3 out of 5 stars
When you begin the adventure of The Water Man, you should automatically wonder how you missed this coming-of-age book when you were growing up. Emma Needell’s screenplay has the feel of a classic pre-teen novel, but it surprisingly is not. It is based on her award-winning (Black List) script about the life of Gunner Boone (This is Us -Lonnie Chavis). Now that is a cool protagonist’s name. In her tale, audiences are taken into the lush forests and quirky communities of America’s Northwest that has a legend of a mythical figure called The Water Man. With David Oyelowo (Selma) filling the role of the boy’s father and sitting in the director’s chair for the first time, this looks to be a film for the whole family.
Amos (Oyelowo) and Mary (Rosario Dawson) have moved to a small-town in Oregon to get cancer treatment. Their son tries to cope with his mother’s illness by working on his graphic novel and taking trips to the local bookstore on his scooter. As they adjust to the new community and all that is going on within the family, Gunner discovers the myth of a man who lives in the forest who possesses healing abilities. Edward Schaal (Ted Rooney) had lived decades earlier and, as a miner, had happened upon a source of power that gave him immortality. This mystical man supposedly still roams the forest and the waterways looking for his wife. She had tragically perished years before when a dam broke in their local area.
Since things had been difficult at home, the young artist decides to find out more about this legendary man and to discover where he resides in the woods. When he comes upon a teenage girl who tells stories of how she came in contact with the Water Man, Gunner seeks her guidance. Along with direction from a local historian named Jim Bussey (Alfred Molina), he begins his adventure. Joined by Jo Riley (Amiah Miller), who says she can guide him to the mysterious man’s cabin, they head off into the forest, unaware that a bushfire is raging close by and that they are heading straight into danger.
This project has all of the earmarks of a Disney excursion into self-discovery. Interestingly, The Water Man was initially meant to be distributed by the Mouse House. Even though they did not back the film in the end, it was supported by Oprah Winfrey’s production company, Harpo Films, and gained the traction it needed. As with many of these films over the past year, it was snapped up by Netflix to give the streaming service some quality family entertainment.
With the high standards of writing and the stellar cast members, everything looks right for an endearing drama. It does live up to the expectation for the most part. Lonnie Chavis carries the weight of the film on his shoulders, which he does with a convincing performance. While Oyelowo puts forward an admirable effort as both director and actor, even though some aspects with the production did not deliver. These weaker elements can be found in the poor character development and some significant plot holes, like why the family was even in this small town in Oregon in the first place. Thankfully these minor flaws were not enough to derail things, but it did mean that the pacing was a bit slow and some key characters were left two-dimensional in the end. Yet, it is a good option for families looking for an imaginative coming-of-age adventure to enjoy together and leads to some compelling discussions of life, death and creativity.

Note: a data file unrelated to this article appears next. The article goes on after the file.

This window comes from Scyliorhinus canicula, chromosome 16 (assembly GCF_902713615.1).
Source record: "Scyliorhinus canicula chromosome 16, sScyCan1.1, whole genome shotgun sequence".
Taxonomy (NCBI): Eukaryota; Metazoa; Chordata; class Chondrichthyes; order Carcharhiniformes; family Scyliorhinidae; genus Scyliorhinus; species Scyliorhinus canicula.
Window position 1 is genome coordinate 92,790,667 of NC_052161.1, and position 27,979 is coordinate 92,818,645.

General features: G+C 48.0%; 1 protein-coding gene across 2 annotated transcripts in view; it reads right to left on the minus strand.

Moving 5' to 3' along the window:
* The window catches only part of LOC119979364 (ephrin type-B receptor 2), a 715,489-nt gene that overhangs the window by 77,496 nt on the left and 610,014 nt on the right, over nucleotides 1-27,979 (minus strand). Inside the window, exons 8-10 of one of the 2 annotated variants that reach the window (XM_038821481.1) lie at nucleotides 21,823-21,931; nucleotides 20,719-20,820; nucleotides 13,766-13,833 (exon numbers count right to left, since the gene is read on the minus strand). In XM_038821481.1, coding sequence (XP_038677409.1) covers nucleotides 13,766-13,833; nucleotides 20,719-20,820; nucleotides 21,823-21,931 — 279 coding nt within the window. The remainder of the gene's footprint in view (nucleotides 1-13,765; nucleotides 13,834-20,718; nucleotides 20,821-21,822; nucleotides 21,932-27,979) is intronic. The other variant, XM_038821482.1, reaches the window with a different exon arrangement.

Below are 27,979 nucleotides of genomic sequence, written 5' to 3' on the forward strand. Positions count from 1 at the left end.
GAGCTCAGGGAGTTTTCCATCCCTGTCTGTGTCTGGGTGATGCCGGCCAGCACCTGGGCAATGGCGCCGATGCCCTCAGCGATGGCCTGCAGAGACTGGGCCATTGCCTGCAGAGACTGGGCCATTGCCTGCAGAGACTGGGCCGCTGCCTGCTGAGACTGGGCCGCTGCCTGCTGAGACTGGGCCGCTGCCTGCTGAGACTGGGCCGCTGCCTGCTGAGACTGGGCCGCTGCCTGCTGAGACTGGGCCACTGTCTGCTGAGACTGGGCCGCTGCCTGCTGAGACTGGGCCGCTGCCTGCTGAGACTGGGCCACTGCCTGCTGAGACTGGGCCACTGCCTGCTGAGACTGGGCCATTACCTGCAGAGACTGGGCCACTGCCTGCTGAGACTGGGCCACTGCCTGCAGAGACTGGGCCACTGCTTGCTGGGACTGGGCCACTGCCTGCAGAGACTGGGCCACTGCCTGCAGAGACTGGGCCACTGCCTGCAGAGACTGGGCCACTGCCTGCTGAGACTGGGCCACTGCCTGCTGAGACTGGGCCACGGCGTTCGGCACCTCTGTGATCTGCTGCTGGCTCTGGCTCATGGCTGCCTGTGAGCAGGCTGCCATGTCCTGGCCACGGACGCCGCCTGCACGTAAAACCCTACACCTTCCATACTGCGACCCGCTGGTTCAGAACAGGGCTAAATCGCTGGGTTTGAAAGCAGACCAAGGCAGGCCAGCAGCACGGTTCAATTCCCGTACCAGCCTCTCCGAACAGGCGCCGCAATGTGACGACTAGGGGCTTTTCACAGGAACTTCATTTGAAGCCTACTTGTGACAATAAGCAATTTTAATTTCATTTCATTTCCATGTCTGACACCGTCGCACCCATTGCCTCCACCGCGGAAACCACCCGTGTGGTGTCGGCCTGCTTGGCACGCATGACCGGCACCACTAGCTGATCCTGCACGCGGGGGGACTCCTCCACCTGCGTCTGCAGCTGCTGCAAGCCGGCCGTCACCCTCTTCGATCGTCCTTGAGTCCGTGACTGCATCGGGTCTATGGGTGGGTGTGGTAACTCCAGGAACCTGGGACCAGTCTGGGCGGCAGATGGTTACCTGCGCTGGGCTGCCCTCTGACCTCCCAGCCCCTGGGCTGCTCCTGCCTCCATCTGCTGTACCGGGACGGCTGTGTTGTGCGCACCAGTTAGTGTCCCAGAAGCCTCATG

REEL DIALOGUE: Do you wonder what comes after death?
Death is never an easy subject to address in family films. Still, The Water Man opens the flood gates to this discussion with finesse and care. Gunner and his mother address the issues of heaven, hell, immortality and hope. Even though the screenplay provides weak answers, it does allow for this to be looked at from a young person’s perspective.
One resource that parents can turn to in this discussion is The Bible. It does manage to provide most of the answers that all of us are searching for in the film and in life. This is where the promise of eternal life from the God of the Bible truly brings this subject matter to the forefront of the conversation. For anyone who wants to dig in deeper, it is all there to be considered in Revelation 21-22.
Realistically, as death impacts us all, it is not too surprising that belief in an afterlife exists. The difference found in Christianity is that access comes from a place of sacrifice and selflessness. To find out more, check out these links to see the real answers to life, death and more.